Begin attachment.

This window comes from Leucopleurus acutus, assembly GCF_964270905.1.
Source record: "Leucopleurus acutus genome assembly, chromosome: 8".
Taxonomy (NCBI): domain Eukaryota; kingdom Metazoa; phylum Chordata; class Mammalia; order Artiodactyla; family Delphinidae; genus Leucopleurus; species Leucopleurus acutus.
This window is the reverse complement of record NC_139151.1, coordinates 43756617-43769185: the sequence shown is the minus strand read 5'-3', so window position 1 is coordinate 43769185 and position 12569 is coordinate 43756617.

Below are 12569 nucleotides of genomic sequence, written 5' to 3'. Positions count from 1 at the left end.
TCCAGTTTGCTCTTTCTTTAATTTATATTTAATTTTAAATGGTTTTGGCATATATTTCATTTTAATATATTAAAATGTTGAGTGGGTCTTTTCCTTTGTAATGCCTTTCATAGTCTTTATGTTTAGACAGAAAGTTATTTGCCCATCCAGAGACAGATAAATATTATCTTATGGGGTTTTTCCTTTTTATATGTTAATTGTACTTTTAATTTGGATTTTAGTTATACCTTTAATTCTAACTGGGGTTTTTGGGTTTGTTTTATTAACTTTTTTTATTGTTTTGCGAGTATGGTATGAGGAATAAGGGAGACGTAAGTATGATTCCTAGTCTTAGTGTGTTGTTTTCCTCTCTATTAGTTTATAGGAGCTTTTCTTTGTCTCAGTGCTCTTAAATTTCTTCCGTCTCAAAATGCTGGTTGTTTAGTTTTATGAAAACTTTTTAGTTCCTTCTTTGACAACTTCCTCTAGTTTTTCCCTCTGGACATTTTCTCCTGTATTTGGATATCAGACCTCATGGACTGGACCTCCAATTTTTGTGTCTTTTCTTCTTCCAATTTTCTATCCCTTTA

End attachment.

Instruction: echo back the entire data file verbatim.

This window comes from Leucopleurus acutus, assembly GCF_964270905.1.
Source record: "Leucopleurus acutus genome assembly, chromosome: 8".
Taxonomy (NCBI): domain Eukaryota; kingdom Metazoa; phylum Chordata; class Mammalia; order Artiodactyla; family Delphinidae; genus Leucopleurus; species Leucopleurus acutus.
This window is the reverse complement of record NC_139151.1, coordinates 43756617-43769185: the sequence shown is the minus strand read 5'-3', so window position 1 is coordinate 43769185 and position 12569 is coordinate 43756617.

Below are 12569 nucleotides of genomic sequence, written 5' to 3'. Positions count from 1 at the left end.
TCCAGTTTGCTCTTTCTTTAATTTATATTTAATTTTAAATGGTTTTGGCATATATTTCATTTTAATATATTAAAATGTTGAGTGGGTCTTTTCCTTTGTAATGCCTTTCATAGTCTTTATGTTTAGACAGAAAGTTATTTGCCCATCCAGAGACAGATAAATATTATCTTATGGGGTTTTTCCTTTTTATATGTTAATTGTACTTTTAATTTGGATTTTAGTTATACCTTTAATTCTAACTGGGGTTTTTGGGTTTGTTTTATTAACTTTTTTTATTGTTTTGCGAGTATGGTATGAGGAATAAGGGAGACGTAAGTATGATTCCTAGTCTTAGTGTGTTGTTTTCCTCTCTATTAGTTTATAGGAGCTTTTCTTTGTCTCAGTGCTCTTAAATTTCTTCCGTCTCAAAATGCTGGTTGTTTAGTTTTATGAAAACTTTTTAGTTCCTTCTTTGACAACTTCCTCTAGTTTTTCCCTCTGGACATTTTCTCCTGTATTTGGATATCAGACCTCATGGACTGGACCTCCAATTTTTGTGTCTTTTCTTCTTCCAATTTTCTATCCCTTTA